Here he shares some ideas for casting a big screen adaptation of his new novel, The Last Policeman:
Detective Palace, the hero of The Last Policeman, would be hard to cast, at least as I’ve described him: He’s extremely tall and thin. People call him “Stretch” or “Tallboy,” and he is very uncomfortable in his lanky frame—he sits awkwardly, folding one leg over the other, and he’s always banging his knees on things.Learn more about the book and author at the official Ben H. Winters website.
He doesn’t really sound like a movie star. And I expect, if I were lucky enough that Hollywood took this to the screen, they won’t waste a lot of time finding an action-movie lead who looks like Ichabod Crane—they’ll just skip over the detail.
But when I imagine Palace, I imagine a body and a face like that of Jim True-Frost, who played the role of Pryzbylewski on The Wire. I don’t know how tall that guy is, but he plays like I imagine Palace—thin, wiry, hunched, interesting looking, inward, unconventionally handsome.
So then, as long as I’m in Wire world, I’ll take Wendell (“Bunk”) Pierce as Detective Culverson, Palace’s quasi-mentor and (per page 22) “the Only Black Man in Concord”. For Palace’s screw-up sister, Nico, who may or may not be involved in overthrowing a government conspiracy that may or may not exist, I imagine Rose Byrne, from Damages and Bridesmaids. She’s got this kind of angular toughness that emerges in Nico towards the end of the novel, though we’d have to scruff her up a little for the first three-quarters of the movie.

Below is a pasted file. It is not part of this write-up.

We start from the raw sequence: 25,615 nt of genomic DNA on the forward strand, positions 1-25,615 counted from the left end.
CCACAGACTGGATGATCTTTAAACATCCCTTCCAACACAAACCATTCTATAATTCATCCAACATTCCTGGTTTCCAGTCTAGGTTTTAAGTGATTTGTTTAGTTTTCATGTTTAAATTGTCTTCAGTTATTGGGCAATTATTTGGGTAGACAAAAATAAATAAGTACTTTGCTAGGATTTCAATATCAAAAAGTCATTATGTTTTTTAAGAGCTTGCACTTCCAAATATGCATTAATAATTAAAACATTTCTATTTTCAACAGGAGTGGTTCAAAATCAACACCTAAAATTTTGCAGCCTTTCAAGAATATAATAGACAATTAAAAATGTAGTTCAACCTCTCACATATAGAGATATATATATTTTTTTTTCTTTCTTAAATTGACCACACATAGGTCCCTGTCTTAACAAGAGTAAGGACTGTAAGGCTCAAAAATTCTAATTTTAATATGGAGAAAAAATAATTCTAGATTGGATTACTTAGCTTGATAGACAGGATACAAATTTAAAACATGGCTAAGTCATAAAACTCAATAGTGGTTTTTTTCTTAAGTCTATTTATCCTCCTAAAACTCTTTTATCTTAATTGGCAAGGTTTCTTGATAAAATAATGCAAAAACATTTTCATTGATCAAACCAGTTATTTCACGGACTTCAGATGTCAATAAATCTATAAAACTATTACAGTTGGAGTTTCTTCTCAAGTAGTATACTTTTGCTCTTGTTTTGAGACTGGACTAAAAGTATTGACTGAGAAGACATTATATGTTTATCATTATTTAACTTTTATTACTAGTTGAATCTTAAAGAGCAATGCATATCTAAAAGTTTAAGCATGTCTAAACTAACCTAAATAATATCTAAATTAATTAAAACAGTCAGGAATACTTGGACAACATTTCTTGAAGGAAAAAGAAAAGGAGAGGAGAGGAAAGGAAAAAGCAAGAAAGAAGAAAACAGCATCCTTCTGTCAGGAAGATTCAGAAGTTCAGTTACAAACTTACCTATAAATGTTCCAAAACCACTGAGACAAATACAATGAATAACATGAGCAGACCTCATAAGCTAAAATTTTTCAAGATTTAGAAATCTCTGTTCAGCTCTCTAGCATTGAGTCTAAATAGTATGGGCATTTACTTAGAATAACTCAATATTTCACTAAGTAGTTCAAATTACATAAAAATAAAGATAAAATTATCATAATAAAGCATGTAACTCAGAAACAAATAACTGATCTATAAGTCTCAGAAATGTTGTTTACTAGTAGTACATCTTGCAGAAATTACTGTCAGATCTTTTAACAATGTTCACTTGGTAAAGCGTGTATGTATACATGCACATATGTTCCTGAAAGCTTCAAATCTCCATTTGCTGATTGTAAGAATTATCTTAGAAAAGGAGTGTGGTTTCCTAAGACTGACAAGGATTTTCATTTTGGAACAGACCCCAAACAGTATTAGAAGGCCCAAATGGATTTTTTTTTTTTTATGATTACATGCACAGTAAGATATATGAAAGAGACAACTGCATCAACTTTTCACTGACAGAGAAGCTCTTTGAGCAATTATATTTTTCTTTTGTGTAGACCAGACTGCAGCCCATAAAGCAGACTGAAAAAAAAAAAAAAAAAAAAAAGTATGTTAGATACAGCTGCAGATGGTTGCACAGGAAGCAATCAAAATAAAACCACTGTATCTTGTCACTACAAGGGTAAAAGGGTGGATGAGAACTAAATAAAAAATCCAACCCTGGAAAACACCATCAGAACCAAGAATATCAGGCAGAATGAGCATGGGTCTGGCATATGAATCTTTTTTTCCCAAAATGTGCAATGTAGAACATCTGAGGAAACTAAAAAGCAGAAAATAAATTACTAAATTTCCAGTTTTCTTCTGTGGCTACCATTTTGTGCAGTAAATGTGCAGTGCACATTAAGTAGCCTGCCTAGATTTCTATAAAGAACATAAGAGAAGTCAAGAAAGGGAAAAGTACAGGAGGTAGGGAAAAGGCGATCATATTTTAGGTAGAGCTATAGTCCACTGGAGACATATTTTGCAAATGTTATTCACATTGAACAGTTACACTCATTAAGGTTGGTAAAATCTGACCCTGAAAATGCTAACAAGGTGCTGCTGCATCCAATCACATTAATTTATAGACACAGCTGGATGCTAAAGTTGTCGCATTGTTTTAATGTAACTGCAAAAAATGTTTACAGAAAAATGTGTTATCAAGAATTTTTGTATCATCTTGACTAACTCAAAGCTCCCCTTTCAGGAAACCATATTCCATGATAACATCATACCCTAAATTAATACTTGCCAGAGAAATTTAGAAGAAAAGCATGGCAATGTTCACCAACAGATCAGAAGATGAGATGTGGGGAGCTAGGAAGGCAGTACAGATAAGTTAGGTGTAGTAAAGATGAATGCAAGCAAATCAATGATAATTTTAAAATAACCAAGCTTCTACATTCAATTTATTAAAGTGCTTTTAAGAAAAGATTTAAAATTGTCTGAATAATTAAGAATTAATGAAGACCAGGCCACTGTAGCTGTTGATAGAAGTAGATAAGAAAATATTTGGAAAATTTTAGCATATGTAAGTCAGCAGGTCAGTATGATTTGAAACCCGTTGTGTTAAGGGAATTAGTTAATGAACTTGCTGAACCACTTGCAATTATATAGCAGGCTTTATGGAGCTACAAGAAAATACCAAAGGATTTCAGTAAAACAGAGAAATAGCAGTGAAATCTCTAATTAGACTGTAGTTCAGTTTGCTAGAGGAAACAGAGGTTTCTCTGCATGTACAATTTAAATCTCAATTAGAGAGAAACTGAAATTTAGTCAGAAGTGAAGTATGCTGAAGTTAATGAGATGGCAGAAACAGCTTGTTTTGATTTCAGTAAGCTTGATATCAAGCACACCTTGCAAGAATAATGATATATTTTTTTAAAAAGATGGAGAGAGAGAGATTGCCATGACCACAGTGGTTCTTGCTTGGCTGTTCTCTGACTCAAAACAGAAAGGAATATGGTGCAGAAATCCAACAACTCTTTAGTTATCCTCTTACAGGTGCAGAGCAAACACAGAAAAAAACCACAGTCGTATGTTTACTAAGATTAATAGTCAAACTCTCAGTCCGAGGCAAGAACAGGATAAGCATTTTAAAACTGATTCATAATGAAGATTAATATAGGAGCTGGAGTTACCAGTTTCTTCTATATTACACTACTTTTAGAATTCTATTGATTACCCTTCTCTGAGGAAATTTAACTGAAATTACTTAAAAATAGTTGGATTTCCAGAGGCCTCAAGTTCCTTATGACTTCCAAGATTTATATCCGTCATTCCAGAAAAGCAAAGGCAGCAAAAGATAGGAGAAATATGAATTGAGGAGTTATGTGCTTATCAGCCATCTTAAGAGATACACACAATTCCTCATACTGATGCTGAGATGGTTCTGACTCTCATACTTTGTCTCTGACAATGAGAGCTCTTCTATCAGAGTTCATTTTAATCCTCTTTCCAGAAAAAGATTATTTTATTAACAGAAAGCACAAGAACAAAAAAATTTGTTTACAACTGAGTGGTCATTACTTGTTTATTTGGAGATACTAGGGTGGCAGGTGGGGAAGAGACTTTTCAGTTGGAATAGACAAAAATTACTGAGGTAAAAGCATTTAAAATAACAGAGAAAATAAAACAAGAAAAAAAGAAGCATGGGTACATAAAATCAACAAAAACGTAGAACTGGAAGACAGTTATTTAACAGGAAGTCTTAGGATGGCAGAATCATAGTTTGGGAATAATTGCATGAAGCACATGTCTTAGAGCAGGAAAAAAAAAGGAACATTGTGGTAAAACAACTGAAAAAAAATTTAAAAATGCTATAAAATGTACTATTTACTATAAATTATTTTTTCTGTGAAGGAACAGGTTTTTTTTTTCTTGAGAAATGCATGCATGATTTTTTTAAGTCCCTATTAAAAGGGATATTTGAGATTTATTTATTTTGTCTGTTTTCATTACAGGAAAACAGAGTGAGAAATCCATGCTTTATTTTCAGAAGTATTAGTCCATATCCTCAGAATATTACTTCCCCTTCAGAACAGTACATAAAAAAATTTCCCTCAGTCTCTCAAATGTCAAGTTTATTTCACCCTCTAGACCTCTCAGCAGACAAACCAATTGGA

Finally, some stunt casting: in the role of tough but kindly Chief Ordler, who appears exactly twice over the course of the book, for one page each, I cast Tom Waits. But only because I’d really, really like to meet Tom Waits.